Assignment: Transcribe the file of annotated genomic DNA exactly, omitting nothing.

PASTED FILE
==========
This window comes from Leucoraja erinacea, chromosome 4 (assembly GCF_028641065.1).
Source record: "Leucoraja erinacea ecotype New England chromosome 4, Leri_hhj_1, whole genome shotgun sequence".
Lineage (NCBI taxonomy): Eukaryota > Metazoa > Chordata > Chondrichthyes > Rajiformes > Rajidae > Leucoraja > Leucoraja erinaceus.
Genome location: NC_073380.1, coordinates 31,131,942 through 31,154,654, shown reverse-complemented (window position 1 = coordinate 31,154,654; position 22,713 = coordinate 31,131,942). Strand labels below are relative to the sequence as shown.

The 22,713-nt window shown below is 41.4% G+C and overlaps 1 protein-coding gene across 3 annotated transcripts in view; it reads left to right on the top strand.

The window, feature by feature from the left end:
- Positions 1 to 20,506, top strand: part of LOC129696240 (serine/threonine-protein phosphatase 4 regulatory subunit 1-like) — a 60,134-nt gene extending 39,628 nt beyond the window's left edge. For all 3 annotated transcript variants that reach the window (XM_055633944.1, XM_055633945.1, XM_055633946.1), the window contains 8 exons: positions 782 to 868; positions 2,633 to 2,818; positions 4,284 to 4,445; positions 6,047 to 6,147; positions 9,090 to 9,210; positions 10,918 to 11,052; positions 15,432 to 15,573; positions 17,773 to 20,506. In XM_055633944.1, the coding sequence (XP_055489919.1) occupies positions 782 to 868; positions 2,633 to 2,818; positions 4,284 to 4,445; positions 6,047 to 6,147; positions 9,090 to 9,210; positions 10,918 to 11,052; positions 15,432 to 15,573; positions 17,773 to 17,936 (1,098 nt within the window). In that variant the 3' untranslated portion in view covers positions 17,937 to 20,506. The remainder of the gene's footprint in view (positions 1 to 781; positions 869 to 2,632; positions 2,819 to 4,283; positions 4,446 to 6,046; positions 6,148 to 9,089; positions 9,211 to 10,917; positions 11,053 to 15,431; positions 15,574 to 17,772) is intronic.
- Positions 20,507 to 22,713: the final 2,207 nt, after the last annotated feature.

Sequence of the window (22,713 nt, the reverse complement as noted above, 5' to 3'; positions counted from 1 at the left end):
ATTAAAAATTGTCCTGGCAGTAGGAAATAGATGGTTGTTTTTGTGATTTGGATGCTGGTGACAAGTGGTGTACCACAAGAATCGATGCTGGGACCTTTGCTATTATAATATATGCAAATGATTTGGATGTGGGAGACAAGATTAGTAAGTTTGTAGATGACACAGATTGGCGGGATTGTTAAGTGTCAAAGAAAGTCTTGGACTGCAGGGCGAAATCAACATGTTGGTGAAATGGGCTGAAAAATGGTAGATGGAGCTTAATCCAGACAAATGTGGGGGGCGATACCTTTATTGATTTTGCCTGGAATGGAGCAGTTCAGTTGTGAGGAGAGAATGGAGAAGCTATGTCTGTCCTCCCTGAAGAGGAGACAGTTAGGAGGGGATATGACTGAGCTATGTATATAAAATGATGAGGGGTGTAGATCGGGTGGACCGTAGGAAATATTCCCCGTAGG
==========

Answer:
This window comes from Leucoraja erinacea, chromosome 4 (assembly GCF_028641065.1).
Source record: "Leucoraja erinacea ecotype New England chromosome 4, Leri_hhj_1, whole genome shotgun sequence".
Lineage (NCBI taxonomy): Eukaryota > Metazoa > Chordata > Chondrichthyes > Rajiformes > Rajidae > Leucoraja > Leucoraja erinaceus.
Genome location: NC_073380.1, coordinates 31,131,942 through 31,154,654, shown reverse-complemented (window position 1 = coordinate 31,154,654; position 22,713 = coordinate 31,131,942). Strand labels below are relative to the sequence as shown.

The 22,713-nt window shown below is 41.4% G+C and overlaps 1 protein-coding gene across 3 annotated transcripts in view; it reads left to right on the top strand.

The window, feature by feature from the left end:
- Positions 1 to 20,506, top strand: part of LOC129696240 (serine/threonine-protein phosphatase 4 regulatory subunit 1-like) — a 60,134-nt gene extending 39,628 nt beyond the window's left edge. For all 3 annotated transcript variants that reach the window (XM_055633944.1, XM_055633945.1, XM_055633946.1), the window contains 8 exons: positions 782 to 868; positions 2,633 to 2,818; positions 4,284 to 4,445; positions 6,047 to 6,147; positions 9,090 to 9,210; positions 10,918 to 11,052; positions 15,432 to 15,573; positions 17,773 to 20,506. In XM_055633944.1, the coding sequence (XP_055489919.1) occupies positions 782 to 868; positions 2,633 to 2,818; positions 4,284 to 4,445; positions 6,047 to 6,147; positions 9,090 to 9,210; positions 10,918 to 11,052; positions 15,432 to 15,573; positions 17,773 to 17,936 (1,098 nt within the window). In that variant the 3' untranslated portion in view covers positions 17,937 to 20,506. The remainder of the gene's footprint in view (positions 1 to 781; positions 869 to 2,632; positions 2,819 to 4,283; positions 4,446 to 6,046; positions 6,148 to 9,089; positions 9,211 to 10,917; positions 11,053 to 15,431; positions 15,574 to 17,772) is intronic.
- Positions 20,507 to 22,713: the final 2,207 nt, after the last annotated feature.

Sequence of the window (22,713 nt, the reverse complement as noted above, 5' to 3'; positions counted from 1 at the left end):
ATTAAAAATTGTCCTGGCAGTAGGAAATAGATGGTTGTTTTTGTGATTTGGATGCTGGTGACAAGTGGTGTACCACAAGAATCGATGCTGGGACCTTTGCTATTATAATATATGCAAATGATTTGGATGTGGGAGACAAGATTAGTAAGTTTGTAGATGACACAGATTGGCGGGATTGTTAAGTGTCAAAGAAAGTCTTGGACTGCAGGGCGAAATCAACATGTTGGTGAAATGGGCTGAAAAATGGTAGATGGAGCTTAATCCAGACAAATGTGGGGGGCGATACCTTTATTGATTTTGCCTGGAATGGAGCAGTTCAGTTGTGAGGAGAGAATGGAGAAGCTATGTCTGTCCTCCCTGAAGAGGAGACAGTTAGGAGGGGATATGACTGAGCTATGTATATAAAATGATGAGGGGTGTAGATCGGGTGGACCGTAGGAAATATTCCCCGTAGG